The conference started on Saturday May 2 at 11a Eastern / 8a Pacific. Over 30 folks joined us for our first session, in which everyone provided an update on their WTR situation and highlighted any local collaboration between war tax resisters and other justice movements. For those who were new to WTR, it was an opportunity to hear a variety of WTR experiences and share their own thoughts and concerns about WTR.

The first session was a natural lead-in to our WTR 101 session, which started one hour after the first session ended. Thirteen folks showed up for this session, though most were seasoned war tax resisters. (The fact that so many long-time WTRs joined us for 101 was a surprise. Normally, WTR 101 & 201 are concurrent, so folks have to choose one or the other.) The mix of interested and new folks with seasoned resisters led to the sharing of many perspectives and experiences.

After another hour break, we gathered again for WTR 201. This time about 25 folks joined, including some of the new folks from WTR 101. We covered the new W-4 form, home visits, passports, frivolous warning letters, IRS response to COVID-19 (suspension of most collection efforts until July 15), stimulus checks, deferred compensation and IRAs, unemployment (& the extra $600/week is taxable), and head of household fraud.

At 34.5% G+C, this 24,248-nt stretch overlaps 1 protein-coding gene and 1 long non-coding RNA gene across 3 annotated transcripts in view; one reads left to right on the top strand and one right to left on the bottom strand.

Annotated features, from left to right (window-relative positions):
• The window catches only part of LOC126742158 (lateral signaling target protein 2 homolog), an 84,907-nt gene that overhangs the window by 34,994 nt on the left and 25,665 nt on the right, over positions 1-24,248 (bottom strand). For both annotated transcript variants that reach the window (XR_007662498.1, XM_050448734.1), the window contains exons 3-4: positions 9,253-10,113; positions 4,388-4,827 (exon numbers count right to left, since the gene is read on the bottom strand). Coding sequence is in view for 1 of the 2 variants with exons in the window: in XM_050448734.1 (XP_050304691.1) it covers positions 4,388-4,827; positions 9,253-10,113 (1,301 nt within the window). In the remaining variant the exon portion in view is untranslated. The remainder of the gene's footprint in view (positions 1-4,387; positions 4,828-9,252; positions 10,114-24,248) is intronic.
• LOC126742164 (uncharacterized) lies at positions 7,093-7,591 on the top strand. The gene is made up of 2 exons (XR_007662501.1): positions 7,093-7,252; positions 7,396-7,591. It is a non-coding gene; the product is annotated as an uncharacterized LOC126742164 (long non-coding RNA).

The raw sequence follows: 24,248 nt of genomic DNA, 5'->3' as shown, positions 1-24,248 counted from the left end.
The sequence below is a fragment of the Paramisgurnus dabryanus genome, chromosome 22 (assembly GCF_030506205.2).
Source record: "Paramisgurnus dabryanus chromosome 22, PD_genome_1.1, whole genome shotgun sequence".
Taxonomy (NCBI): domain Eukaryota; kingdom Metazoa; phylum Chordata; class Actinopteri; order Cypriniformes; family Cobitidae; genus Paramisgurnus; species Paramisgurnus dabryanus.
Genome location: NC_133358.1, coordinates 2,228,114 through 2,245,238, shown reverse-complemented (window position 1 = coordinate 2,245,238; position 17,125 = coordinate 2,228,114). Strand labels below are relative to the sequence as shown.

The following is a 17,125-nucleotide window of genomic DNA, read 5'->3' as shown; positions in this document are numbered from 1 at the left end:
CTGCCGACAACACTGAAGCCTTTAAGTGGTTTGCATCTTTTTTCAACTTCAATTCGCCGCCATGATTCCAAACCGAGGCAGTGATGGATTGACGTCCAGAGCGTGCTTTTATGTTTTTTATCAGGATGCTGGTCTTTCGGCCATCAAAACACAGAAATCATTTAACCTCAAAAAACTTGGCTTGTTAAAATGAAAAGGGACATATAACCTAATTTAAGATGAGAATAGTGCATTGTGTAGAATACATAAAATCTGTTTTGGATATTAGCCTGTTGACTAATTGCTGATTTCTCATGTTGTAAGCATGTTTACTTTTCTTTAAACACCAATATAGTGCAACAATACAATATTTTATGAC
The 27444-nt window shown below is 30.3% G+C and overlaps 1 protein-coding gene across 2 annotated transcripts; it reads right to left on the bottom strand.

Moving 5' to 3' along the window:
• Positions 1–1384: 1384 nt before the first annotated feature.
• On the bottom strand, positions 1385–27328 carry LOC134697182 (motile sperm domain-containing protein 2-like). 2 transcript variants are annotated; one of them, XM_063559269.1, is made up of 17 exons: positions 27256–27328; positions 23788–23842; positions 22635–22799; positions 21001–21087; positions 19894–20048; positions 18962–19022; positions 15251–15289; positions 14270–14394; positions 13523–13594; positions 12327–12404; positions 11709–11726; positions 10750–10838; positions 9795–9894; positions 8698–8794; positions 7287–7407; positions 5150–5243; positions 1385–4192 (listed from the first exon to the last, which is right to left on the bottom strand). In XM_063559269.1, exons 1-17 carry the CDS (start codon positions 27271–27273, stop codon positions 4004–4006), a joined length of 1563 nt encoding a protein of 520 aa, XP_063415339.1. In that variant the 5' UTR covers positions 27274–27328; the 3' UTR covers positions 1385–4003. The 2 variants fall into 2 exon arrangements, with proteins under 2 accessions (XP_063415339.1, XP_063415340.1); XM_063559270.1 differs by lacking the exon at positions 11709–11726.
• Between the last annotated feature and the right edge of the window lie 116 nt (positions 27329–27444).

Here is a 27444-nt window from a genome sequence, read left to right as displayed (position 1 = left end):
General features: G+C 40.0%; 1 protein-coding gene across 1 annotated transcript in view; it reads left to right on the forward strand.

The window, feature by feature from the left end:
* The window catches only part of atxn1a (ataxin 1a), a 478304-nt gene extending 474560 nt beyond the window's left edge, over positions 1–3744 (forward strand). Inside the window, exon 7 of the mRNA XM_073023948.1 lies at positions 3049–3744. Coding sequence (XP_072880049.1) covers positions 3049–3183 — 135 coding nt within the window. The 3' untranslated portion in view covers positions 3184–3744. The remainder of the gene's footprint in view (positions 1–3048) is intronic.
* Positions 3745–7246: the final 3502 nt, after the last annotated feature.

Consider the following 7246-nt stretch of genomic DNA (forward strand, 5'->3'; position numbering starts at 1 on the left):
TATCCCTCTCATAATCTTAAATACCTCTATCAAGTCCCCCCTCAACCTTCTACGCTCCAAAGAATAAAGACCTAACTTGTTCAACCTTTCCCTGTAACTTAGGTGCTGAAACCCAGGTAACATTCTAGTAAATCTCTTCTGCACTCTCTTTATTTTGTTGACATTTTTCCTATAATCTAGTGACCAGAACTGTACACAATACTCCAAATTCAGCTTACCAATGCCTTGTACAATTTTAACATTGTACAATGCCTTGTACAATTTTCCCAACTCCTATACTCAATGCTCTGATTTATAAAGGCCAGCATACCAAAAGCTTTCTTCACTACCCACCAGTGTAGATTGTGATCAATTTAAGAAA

The conference finished on Sunday morning with our business meeting. The business meeting minutes will be posted shortly. I would like to especially thank Anne Barron and Justin Becker, who each finished a three-year term on NWTRCC’s Administrative Committee (AdComm) when the conference ended. I’d also like to welcome Lida Shao (New York, New York) and Joshua Wrolstad (Eugene, Oregon), who were selected to begin three-year terms.

With this being our first fully-online conference, we tried to keep it simple (which hopefully made the conference easier for participants and planners alike). Our next conference will be 6-8 November 2020. We have an invitation to meet in Colorado Springs, Colorado, but we will have to see what the state of the pandemic is at that point. The AdComm plans on making a decision by July 1. We’ll keep you updated. Thanks to everyone who attended the conference and made it such a success. It really was a delight to see so many new faces with faces I had not seen in a while.